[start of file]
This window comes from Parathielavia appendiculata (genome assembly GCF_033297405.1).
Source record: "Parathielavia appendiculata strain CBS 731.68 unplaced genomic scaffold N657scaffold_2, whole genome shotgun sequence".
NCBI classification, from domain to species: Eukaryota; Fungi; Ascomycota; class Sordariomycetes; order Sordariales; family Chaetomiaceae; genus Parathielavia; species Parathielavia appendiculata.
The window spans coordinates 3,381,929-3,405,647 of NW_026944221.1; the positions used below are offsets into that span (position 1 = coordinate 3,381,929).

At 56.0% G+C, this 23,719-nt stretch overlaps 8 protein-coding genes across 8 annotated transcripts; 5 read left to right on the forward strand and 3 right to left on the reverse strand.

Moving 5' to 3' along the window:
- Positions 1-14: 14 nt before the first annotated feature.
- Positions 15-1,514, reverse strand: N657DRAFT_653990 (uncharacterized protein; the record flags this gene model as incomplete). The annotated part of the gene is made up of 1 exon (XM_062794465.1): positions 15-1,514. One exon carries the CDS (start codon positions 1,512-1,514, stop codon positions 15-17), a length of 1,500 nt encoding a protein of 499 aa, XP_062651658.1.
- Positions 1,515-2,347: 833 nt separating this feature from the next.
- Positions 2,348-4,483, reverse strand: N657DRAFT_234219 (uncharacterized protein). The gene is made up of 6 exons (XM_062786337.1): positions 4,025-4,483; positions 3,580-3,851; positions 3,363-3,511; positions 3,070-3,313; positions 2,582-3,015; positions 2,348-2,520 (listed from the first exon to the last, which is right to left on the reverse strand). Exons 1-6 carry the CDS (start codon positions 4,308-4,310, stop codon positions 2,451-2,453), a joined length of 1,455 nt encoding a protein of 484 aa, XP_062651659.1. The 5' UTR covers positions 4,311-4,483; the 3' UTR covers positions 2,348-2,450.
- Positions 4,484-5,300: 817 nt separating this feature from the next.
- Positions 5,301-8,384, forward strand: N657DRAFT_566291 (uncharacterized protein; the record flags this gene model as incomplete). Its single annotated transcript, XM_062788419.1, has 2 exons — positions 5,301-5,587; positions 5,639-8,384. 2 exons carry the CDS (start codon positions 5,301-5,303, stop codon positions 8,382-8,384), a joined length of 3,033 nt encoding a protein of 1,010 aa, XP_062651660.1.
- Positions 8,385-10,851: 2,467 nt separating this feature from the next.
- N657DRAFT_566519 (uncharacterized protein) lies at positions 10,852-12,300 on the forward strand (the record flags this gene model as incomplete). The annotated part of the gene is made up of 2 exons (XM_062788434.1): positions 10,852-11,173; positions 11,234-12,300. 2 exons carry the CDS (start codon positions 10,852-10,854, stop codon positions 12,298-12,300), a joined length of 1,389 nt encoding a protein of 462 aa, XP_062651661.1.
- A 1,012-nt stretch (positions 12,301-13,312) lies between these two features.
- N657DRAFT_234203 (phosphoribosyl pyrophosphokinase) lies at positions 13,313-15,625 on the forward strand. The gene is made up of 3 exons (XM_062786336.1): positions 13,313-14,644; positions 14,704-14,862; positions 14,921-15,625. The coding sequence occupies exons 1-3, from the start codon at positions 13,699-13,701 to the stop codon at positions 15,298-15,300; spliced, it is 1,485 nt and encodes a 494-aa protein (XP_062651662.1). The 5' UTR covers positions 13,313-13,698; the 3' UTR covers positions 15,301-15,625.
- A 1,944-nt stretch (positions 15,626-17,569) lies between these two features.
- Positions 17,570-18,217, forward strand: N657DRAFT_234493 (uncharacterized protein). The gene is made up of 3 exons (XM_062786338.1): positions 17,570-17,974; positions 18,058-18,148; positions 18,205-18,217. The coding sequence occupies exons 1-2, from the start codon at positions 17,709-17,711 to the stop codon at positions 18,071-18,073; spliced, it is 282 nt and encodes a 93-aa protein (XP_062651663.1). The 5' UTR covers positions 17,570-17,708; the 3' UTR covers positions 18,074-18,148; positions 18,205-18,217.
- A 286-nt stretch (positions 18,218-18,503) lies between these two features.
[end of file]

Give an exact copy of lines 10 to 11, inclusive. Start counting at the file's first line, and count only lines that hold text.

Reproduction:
- Positions 2,348-4,483, reverse strand: N657DRAFT_234219 (uncharacterized protein). The gene is made up of 6 exons (XM_062786337.1): positions 4,025-4,483; positions 3,580-3,851; positions 3,363-3,511; positions 3,070-3,313; positions 2,582-3,015; positions 2,348-2,520 (listed from the first exon to the last, which is right to left on the reverse strand). Exons 1-6 carry the CDS (start codon positions 4,308-4,310, stop codon positions 2,451-2,453), a joined length of 1,455 nt encoding a protein of 484 aa, XP_062651659.1. The 5' UTR covers positions 4,311-4,483; the 3' UTR covers positions 2,348-2,450.
- Positions 4,484-5,300: 817 nt separating this feature from the next.